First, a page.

Today we will run through one way of estimating the intrinsic value of Walmart Inc. (NYSE:WMT) by estimating the company's future cash flows and discounting them to their present value. This is done using the Discounted Cash Flow (DCF) model. It may sound complicated, but actually it is quite simple!
Remember though, that there are many ways to estimate a company's value, and a DCF is just one method. Anyone interested in learning a bit more about intrinsic value should have a read of the Simply Wall St analysis model.
Crunching the numbers
We use what is known as a 2-stage model, which simply means we have two different periods of growth rates for the company's cash flows. Generally the first stage is higher growth, and the second stage is a lower growth phase. In the first stage we need to estimate the cash flows to the business over the next ten years. Where possible we use analyst estimates, but when these aren't available we extrapolate the previous free cash flow (FCF) from the last estimate or reported value. We assume companies with shrinking free cash flow will slow their rate of shrinkage, and that companies with growing free cash flow will see their growth rate slow, over this period. We do this to reflect that growth tends to slow more in the early years than it does in later years.
A DCF is all about the idea that a dollar in the future is less valuable than a dollar today, and so the sum of these future cash flows is then discounted to today's value:
10-year free cash flow (FCF) estimate
|Levered FCF ($, Millions)||US$16.6b||US$16.9b||US$17.2b||US$18.8b||US$20.0b||US$20.9b||US$21.7b||US$22.4b||US$23.0b||US$23.5b|
|Growth Rate Estimate Source||Analyst x11||Analyst x11||Analyst x7||Analyst x4||Analyst x3||Est @ 4.5%||Est @ 3.67%||Est @ 3.09%||Est @ 2.69%||Est @ 2.4%|
|Present Value ($, Millions) Discounted @ 6.1%||US$15.6k||US$15.0k||US$14.4k||US$14.9k||US$14.9k||US$14.7k||US$14.4k||US$13.9k||US$13.5k||US$13.0k|
("Est" = FCF growth rate estimated by Simply Wall St)
Present Value of 10-year Cash Flow (PVCF) = US$144b
The second stage is also known as Terminal Value, this is the business's cash flow after the first stage. For a number of reasons a very conservative growth rate is used that cannot exceed that of a country's GDP growth. In this case we have used the 10-year government bond rate (1.7%) to estimate future growth. In the same way as with the 10-year 'growth' period, we discount future cash flows to today's value, using a cost of equity of 6.1%.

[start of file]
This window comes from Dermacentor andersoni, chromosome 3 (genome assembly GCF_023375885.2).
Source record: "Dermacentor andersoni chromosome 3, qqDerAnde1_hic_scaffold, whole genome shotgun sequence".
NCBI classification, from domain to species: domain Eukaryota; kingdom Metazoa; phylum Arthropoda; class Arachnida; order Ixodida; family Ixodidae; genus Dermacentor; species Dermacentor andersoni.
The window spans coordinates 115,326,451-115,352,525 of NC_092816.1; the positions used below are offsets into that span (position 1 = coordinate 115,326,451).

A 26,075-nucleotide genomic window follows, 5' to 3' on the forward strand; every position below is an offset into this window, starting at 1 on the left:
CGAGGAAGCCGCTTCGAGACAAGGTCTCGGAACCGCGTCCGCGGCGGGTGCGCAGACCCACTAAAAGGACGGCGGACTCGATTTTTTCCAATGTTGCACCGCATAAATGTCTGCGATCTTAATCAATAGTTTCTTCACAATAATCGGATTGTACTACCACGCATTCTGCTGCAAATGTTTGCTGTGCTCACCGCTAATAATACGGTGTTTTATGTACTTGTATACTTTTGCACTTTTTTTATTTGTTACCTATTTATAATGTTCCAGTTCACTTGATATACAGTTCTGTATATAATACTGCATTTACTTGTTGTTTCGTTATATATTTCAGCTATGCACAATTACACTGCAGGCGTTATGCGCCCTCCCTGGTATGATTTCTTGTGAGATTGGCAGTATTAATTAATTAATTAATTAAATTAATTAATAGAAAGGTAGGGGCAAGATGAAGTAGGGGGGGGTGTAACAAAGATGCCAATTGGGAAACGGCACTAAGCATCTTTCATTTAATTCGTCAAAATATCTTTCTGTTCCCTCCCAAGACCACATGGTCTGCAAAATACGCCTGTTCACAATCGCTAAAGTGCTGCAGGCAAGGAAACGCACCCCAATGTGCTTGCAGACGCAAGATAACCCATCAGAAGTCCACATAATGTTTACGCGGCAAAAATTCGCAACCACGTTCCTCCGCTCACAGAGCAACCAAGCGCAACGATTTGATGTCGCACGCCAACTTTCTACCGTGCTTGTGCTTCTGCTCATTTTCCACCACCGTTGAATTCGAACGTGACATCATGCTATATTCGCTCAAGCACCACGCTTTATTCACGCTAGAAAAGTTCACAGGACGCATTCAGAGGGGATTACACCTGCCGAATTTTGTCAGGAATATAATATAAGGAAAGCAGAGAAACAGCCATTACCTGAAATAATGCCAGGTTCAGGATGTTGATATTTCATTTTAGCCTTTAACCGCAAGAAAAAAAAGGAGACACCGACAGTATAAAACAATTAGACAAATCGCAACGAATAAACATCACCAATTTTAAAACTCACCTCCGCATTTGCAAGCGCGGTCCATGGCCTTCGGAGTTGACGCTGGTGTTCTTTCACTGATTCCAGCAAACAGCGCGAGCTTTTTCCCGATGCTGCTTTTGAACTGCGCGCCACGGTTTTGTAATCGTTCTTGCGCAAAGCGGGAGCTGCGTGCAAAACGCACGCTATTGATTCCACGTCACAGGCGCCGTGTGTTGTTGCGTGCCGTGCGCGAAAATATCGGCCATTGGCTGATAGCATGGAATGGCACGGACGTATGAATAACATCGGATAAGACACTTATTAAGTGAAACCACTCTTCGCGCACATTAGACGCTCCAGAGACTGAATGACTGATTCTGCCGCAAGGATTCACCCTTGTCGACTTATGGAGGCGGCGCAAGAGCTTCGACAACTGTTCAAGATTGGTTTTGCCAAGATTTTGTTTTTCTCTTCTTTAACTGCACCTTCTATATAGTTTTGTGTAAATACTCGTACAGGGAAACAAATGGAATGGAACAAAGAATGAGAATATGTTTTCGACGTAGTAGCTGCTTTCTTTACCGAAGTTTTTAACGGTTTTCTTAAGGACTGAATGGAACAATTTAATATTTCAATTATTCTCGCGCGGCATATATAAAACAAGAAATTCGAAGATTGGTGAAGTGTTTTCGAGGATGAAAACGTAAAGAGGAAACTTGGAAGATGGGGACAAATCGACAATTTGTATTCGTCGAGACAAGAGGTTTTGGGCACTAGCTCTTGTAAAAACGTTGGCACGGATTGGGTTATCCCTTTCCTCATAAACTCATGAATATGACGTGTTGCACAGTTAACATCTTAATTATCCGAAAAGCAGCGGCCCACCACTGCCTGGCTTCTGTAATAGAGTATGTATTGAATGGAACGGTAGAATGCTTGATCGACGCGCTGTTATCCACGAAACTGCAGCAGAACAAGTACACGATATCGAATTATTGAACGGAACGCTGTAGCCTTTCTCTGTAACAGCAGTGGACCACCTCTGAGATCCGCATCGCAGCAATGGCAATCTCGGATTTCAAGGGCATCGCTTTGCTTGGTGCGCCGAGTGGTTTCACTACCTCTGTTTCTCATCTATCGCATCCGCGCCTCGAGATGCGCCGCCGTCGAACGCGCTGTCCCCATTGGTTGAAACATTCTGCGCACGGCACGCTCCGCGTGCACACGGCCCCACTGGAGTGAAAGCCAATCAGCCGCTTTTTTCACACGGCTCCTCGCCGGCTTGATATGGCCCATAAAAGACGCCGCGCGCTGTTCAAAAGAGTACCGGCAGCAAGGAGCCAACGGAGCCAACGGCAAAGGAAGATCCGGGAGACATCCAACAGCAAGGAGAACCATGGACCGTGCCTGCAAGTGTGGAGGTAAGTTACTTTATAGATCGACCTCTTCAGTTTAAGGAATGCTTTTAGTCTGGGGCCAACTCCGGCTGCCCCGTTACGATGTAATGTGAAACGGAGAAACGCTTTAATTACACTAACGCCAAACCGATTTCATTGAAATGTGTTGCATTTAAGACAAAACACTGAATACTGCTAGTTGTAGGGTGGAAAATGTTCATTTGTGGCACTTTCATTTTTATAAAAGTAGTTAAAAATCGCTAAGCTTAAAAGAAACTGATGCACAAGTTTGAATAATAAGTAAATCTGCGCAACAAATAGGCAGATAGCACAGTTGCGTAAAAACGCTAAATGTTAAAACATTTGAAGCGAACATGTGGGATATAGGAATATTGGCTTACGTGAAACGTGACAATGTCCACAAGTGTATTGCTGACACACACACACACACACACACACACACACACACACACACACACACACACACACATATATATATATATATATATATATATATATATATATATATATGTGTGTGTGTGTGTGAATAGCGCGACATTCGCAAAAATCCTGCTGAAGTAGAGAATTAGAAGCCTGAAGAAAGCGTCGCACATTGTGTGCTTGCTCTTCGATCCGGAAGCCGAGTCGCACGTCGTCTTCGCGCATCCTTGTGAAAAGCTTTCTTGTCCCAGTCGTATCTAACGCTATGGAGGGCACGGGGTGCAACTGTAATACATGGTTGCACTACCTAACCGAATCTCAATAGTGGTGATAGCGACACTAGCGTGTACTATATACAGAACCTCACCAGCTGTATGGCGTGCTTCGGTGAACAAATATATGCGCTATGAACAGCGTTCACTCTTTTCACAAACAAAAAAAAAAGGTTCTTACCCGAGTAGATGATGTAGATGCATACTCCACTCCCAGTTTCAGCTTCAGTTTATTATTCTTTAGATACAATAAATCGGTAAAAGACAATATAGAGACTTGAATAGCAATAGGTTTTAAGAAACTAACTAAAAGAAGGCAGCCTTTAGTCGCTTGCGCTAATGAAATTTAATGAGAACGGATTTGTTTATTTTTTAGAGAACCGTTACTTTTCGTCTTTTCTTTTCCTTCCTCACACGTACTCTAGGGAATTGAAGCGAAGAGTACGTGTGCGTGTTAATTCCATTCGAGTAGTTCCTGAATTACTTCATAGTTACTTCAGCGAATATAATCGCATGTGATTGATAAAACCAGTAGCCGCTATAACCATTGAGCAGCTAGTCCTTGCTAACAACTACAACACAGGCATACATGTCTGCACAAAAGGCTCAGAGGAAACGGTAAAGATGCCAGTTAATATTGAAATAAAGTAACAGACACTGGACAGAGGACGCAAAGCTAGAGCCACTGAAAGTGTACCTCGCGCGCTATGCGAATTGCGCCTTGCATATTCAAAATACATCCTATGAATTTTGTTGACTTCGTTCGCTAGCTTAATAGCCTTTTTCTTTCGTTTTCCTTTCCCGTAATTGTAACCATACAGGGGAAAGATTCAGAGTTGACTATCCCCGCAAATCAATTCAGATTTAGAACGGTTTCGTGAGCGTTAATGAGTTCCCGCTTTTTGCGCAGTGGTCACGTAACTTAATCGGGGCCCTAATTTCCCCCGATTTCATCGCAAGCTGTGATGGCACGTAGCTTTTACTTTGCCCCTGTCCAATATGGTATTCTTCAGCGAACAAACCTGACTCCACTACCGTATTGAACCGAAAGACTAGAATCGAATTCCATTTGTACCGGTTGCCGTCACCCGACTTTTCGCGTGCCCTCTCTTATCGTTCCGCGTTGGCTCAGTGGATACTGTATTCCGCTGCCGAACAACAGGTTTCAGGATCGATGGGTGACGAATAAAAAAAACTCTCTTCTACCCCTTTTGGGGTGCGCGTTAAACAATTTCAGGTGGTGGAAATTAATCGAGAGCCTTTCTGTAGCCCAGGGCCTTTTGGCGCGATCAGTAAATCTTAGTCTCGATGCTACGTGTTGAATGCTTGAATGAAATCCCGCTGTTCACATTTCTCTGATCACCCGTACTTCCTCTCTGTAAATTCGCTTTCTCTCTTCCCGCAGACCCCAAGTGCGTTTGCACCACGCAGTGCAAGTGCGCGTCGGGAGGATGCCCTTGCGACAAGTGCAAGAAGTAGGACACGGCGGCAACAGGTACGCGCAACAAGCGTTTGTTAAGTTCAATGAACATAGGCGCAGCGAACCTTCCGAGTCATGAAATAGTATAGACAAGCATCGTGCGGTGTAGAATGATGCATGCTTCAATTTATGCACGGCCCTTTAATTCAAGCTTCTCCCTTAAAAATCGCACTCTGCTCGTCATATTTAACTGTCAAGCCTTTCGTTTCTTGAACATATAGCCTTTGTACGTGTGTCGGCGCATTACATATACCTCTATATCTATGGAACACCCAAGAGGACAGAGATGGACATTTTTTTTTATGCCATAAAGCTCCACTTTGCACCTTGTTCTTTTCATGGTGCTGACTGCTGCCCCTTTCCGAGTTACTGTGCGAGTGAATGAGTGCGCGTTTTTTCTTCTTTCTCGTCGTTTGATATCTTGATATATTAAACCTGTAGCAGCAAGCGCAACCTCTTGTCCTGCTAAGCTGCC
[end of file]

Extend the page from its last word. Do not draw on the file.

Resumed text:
Terminal Value (TV)= FCF2029 × (1 + g) ÷ (r – g) = US$24b× (1 + 1.7%) ÷ 6.1%– 1.7%) = US$550b
Present Value of Terminal Value (PVTV)= TV / (1 + r)10= US$550b÷ ( 1 + 6.1%)10= US$305b
The total value, or equity value, is then the sum of the present value of the future cash flows, which in this case is US$449b. The last step is to then divide the equity value by the number of shares outstanding. Compared to the current share price of US$115, the company appears a touch undervalued at a 27% discount to where the stock price trades currently. The assumptions in any calculation have a big impact on the valuation, so it is better to view this as a rough estimate, not precise down to the last cent.
The calculation above is very dependent on two assumptions. The first is the discount rate and the other is the cash flows. You don't have to agree with these inputs, I recommend redoing the calculations yourself and playing with them. The DCF also does not consider the possible cyclicality of an industry, or a company's future capital requirements, so it does not give a full picture of a company's potential performance. Given that we are looking at Walmart as potential shareholders, the cost of equity is used as the discount rate, rather than the cost of capital (or weighted average cost of capital, WACC) which accounts for debt. In this calculation we've used 6.1%, which is based on a levered beta of 0.800. Beta is a measure of a stock's volatility, compared to the market as a whole. We get our beta from the industry average beta of globally comparable companies, with an imposed limit between 0.8 and 2.0, which is a reasonable range for a stable business.
Valuation is only one side of the coin in terms of building your investment thesis, and it shouldn’t be the only metric you look at when researching a company. The DCF model is not a perfect stock valuation tool. Rather it should be seen as a guide to "what assumptions need to be true for this stock to be under/overvalued?" If a company grows at a different rate, or if its cost of equity or risk free rate changes sharply, the output can look very different. What is the reason for the share price to differ from the intrinsic value? For Walmart, I've put together three pertinent factors you should look at:
- Financial Health: Does WMT have a healthy balance sheet? Take a look at our free balance sheet analysis with six simple checks on key factors like leverage and risk.
- Future Earnings: How does WMT's growth rate compare to its peers and the wider market? Dig deeper into the analyst consensus number for the upcoming years by interacting with our free analyst growth expectation chart.
- Other High Quality Alternatives: Are there other high quality stocks you could be holding instead of WMT? Explore our interactive list of high quality stocks to get an idea of what else is out there you may be missing!
PS. Simply Wall St updates its DCF calculation for every US stock every day, so if you want to find the intrinsic value of any other stock just search here.
If you spot an error that warrants correction, please contact the editor at email@example.com. This article by Simply Wall St is general in nature. It does not constitute a recommendation to buy or sell any stock, and does not take account of your objectives, or your financial situation. Simply Wall St has no position in the stocks mentioned.
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